Why Are We So Willing to Believe the French Will Say Crazy Things About Us?

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A guy like this would never say anything bad about a Kennedy. Photo: Getty Images

Seriously, this is a question we've been pondering as we've thought about the Times correction from this morning, in conjunction with Sarah Palin's famous gullibility when she was called by Canadian radio pranksters pretending to be Nicolas Sarkozy. Why, when an e-mail in vaguely broken English showed up in a Times in-box purporting (with no backup) to be from Bertrand Delanoë, the mayor of Paris, were hapless editorial assistants so quick to believe it was genuine? (Our friend Eve Fairbanks over at the New Republic has been wondering the same thing.) "We French have been consistently admiring of the American Constitution, but it seems that recently both Republicans and Democrats are drifting away from a truly democratic model," the writer argued. "The Kennedy era is long gone, and I guess that New York has plenty of more qualified candidates to fill the shoes of Hillary Clinton. Can we speak of American decline?" What? Someone really believed that was written by the French Michael Bloomberg?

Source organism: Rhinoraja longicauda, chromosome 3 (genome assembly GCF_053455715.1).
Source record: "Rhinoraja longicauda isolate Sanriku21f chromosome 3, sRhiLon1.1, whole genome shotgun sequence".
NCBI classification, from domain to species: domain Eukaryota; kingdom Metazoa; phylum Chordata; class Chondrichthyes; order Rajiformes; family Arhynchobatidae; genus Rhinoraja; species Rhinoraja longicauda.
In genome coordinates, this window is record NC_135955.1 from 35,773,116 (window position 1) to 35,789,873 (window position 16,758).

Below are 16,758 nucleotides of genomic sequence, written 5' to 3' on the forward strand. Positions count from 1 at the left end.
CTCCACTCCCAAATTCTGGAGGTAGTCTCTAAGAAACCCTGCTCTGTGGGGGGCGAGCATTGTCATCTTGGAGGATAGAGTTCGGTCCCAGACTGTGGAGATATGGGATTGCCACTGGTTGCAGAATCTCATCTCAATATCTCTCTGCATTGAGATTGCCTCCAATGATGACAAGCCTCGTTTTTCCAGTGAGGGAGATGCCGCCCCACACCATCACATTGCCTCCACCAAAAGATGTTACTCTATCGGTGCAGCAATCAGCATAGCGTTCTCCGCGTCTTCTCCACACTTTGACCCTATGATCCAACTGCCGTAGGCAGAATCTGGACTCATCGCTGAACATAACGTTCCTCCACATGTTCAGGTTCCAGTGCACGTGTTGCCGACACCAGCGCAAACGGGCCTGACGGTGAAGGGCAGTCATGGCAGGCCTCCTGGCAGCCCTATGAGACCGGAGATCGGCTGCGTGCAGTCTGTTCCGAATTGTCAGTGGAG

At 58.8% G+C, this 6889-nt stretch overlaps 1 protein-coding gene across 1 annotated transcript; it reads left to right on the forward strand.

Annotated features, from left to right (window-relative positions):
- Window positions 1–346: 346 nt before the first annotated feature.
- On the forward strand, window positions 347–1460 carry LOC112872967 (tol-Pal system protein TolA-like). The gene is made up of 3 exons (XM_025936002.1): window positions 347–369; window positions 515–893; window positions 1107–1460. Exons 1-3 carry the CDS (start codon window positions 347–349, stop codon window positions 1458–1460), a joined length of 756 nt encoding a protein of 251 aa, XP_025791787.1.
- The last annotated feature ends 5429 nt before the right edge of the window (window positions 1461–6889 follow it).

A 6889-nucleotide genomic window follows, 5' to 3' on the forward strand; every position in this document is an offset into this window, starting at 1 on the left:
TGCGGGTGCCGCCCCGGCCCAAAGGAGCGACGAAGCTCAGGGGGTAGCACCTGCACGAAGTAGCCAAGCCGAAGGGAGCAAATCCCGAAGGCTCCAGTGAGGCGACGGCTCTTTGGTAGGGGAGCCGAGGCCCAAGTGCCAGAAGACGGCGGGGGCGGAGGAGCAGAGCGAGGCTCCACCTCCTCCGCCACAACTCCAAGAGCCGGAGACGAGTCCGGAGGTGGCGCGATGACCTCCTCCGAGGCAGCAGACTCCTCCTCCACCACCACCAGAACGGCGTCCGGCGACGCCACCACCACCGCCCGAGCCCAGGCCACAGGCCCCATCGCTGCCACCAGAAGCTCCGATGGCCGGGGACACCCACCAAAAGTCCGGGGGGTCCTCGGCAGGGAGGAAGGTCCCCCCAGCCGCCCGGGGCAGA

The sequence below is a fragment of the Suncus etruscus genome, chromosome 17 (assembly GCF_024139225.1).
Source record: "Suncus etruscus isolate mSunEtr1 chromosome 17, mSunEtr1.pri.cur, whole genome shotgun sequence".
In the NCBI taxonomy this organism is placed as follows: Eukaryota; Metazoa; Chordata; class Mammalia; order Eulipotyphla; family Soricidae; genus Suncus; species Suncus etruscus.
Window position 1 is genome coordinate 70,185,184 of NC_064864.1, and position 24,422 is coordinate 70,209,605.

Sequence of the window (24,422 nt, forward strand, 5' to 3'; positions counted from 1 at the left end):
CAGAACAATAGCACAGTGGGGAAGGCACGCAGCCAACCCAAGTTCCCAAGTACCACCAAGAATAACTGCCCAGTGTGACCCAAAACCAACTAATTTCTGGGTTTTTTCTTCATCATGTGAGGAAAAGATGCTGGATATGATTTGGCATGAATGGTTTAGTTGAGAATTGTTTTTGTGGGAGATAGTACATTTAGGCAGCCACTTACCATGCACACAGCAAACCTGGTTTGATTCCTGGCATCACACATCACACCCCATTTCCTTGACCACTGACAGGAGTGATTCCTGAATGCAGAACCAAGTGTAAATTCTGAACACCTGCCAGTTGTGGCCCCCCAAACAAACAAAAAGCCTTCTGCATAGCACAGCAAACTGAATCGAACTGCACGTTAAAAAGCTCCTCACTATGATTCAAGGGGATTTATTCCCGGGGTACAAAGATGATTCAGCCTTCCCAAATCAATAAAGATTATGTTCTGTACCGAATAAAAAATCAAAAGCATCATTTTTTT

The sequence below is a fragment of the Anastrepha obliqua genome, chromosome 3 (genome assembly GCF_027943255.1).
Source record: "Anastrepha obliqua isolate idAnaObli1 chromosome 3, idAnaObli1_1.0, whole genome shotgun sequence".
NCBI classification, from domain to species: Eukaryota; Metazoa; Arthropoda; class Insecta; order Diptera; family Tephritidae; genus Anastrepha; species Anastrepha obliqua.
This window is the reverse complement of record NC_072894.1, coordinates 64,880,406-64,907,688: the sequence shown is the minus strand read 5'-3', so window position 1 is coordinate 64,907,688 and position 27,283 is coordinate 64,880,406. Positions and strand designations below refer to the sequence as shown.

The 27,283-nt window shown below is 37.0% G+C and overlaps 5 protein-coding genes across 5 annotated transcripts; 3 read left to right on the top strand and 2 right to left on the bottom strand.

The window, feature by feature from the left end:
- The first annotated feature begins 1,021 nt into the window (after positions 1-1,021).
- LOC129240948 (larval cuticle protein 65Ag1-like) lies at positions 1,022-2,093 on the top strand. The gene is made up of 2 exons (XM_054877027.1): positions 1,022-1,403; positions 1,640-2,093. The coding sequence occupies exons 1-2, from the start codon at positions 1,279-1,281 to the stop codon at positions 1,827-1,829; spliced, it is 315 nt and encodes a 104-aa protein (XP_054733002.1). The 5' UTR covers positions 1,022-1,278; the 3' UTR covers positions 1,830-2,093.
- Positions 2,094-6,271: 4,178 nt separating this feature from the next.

Here's the question: does this problem come from our willingness to believe that French people just naturally will say harsh, nonsensical things? Or from our willingness to humbly accept harsh, nonsensical things coming from the French? In other words, is this how we feel about them, or ourselves? Either way, kudos to the Times and Sarah Palin for finding common ground!

Kennedy, Seen From Paris (Editor's Note Appended) [NYT]
Other Best Editor's Note Ever [New Republic]